Computational Finance – US Treasury Curve Data – Principal Component Analysis (PCA) process, data and volatility function
Principal Component Analysis and Volatility functions
(The text and methodology given below follows the content covering the subject topics in “Interest Rate Modelling” by Jessica James and Nick Webber).
Principal components analysis (PCA) is a way to analyze the yield curve. It makes use of historical time series data and implied covariances to find factors that explain the variance in the term structure. Each additional factor is found so that they cumulatively maximize the contribution to the variance.
Based on these factors, volatility functions are obtained which is one of two important elements in implementing an HJM Model. The second element is a practical way to obtain prices from the model.
In the example used to illustrate the PCA methodology we have used the daily quoted US treasury yield curve rates and have not stripped these down to get spot rates (or to get forward rates as required under the HJM framework). The components derived through the analysis therefore explain the variation in quoted rates and not stripped rates (or forward rates) and the term structure of volatility is taken to be the volatility of the yield curve rates at different maturities.
The PCA process assumes that there are no jumps in the data. Rate data may “jump” due to monetary policy setting of interest rates, for example. It is necessary to remove jumps from the underlying data before conducting such an analysis. In our example below however we have made no adjustments for any jumps that may exist in the data.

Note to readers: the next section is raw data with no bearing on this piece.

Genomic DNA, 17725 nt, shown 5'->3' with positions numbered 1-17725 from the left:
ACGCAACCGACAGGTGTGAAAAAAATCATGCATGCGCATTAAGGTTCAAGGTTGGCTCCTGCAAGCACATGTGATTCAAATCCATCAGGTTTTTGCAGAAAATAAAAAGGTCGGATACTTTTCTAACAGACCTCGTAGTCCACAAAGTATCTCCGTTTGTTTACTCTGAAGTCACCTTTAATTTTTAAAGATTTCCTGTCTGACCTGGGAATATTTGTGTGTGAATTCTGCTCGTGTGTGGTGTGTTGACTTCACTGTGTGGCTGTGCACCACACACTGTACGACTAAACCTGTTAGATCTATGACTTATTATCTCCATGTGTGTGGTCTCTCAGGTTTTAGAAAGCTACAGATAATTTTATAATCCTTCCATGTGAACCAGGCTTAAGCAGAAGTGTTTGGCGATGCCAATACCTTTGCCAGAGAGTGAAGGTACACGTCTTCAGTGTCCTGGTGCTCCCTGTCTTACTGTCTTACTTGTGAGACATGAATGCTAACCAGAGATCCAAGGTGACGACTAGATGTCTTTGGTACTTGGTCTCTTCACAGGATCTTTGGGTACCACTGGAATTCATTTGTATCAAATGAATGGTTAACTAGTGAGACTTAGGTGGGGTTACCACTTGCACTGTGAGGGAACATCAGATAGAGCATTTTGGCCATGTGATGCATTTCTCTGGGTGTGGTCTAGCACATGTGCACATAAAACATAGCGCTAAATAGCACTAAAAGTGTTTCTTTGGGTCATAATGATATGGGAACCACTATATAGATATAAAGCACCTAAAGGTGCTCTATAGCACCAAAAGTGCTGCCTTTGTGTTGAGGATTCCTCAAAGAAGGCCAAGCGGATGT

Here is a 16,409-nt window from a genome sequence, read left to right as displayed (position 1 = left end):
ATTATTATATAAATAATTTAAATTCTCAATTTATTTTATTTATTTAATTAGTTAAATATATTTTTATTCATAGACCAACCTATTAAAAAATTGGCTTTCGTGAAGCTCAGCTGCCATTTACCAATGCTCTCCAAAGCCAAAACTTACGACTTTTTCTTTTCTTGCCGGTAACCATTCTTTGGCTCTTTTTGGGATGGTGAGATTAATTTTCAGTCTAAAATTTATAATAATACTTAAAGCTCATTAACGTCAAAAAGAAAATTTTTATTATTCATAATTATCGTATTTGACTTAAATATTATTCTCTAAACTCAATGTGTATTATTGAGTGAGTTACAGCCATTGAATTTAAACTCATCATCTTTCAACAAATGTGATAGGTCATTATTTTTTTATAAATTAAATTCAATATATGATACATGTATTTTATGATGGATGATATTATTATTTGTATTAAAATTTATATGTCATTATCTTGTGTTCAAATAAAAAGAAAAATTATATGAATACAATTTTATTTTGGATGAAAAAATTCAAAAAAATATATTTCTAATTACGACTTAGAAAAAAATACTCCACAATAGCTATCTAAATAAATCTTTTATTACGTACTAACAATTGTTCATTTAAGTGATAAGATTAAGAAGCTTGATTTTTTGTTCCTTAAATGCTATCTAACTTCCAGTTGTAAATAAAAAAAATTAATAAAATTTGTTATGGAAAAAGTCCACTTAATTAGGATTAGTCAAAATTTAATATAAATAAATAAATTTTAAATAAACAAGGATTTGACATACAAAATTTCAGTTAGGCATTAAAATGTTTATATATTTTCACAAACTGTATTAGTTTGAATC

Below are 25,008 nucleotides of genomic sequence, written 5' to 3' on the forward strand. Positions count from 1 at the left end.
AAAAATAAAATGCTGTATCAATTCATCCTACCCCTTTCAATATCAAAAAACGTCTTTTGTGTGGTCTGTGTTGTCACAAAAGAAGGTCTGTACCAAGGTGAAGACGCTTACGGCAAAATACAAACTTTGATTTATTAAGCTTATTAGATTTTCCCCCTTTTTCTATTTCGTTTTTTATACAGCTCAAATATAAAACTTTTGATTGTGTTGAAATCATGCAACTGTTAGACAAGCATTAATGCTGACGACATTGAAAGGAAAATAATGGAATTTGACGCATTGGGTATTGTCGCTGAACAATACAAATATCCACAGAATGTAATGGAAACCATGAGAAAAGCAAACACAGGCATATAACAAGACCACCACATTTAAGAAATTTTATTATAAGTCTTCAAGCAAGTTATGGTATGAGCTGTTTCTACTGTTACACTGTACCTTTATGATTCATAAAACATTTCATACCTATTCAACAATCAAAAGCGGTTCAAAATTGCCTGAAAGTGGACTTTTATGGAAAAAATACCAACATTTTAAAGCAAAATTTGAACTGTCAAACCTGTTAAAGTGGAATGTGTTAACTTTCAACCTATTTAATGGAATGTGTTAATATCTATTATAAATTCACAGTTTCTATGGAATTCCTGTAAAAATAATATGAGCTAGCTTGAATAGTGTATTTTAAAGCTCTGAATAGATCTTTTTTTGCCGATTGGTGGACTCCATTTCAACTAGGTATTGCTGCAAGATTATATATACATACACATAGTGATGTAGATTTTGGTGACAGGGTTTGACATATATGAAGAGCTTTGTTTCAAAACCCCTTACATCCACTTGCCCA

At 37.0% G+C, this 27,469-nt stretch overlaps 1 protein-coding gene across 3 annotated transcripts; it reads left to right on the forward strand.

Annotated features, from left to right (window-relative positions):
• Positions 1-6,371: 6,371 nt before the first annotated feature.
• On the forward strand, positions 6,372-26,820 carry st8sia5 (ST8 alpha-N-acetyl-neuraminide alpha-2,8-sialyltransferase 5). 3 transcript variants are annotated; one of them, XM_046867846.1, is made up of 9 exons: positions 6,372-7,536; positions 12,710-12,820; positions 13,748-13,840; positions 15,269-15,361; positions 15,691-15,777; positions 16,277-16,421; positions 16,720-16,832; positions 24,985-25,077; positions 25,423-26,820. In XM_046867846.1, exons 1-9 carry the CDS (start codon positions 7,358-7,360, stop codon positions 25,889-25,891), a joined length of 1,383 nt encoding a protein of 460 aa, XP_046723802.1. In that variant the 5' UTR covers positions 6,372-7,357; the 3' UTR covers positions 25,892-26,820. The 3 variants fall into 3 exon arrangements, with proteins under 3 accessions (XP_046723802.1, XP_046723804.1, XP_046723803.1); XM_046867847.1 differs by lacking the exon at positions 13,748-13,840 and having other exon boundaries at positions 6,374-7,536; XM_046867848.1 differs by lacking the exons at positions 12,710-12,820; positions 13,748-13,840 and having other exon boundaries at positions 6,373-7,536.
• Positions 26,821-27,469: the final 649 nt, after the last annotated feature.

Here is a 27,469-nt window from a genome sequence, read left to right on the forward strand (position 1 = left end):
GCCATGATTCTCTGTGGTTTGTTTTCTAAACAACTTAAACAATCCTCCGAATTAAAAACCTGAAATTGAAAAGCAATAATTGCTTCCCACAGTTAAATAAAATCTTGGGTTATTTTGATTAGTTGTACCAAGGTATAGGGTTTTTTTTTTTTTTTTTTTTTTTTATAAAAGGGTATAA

The steps used in the PCA are as follows:
- Obtain the historical times series rate data. At time ti we observe rate, r(ti, ?j) for j =1,…,k, where j represents the number of maturities in or dimensionality of the data.
- Calculate the difference di,j = r(ti +1 , ?j)- r(ti, ?j)
- Calculate the covariance between all di,j and write it in the form of a covariance matrix, ?.
- Find a matrix P such that P?P’ is a diagonal matrix, where P’ is the inverse of the matrix P.
- The diagonal of the matrix P?P’ is given by ?j for j =1,…,k and such that ?1 ?…??k ?0
pi , the ith row of the matrix P, is an eigenvector and represents a principal component or volatility component of the term structure. ?i is the eigenvalue associated with it. As there are k rows there are k principal components to the term structure.
Components usually have particular shapes. In many studies the first component has been found to be fairly flat and therefore is representative of a parallel shift in the term structure. The second component is found to be downward sloping which causes the term structure to tilt or slope. The third component usually has a hump which accounts for the curvature in the term structure. There are other higher order components, but these first three components usually account for around 90%-95% of the variability in the term structure, so the other components are usually considered as noise and eliminated from further analysis of the components.
The relative importance of each component is assessed by the magnitude of the corresponding eigenvalue or rather the proportion of the eigenvalue relative to the sum of the eigenvalues of all the components.
Here is the output from our model after completing the PCA analysis of the US treasury curve data. The output will now be used as an input to the HJM interest rate forecasting model. Factor 1 refers to the level (or the parallel shift), Factor 2 refers to the slope and Factor 3 refers to the curvature (or the relative shift between intermediate rates and longer rates) across the term structure.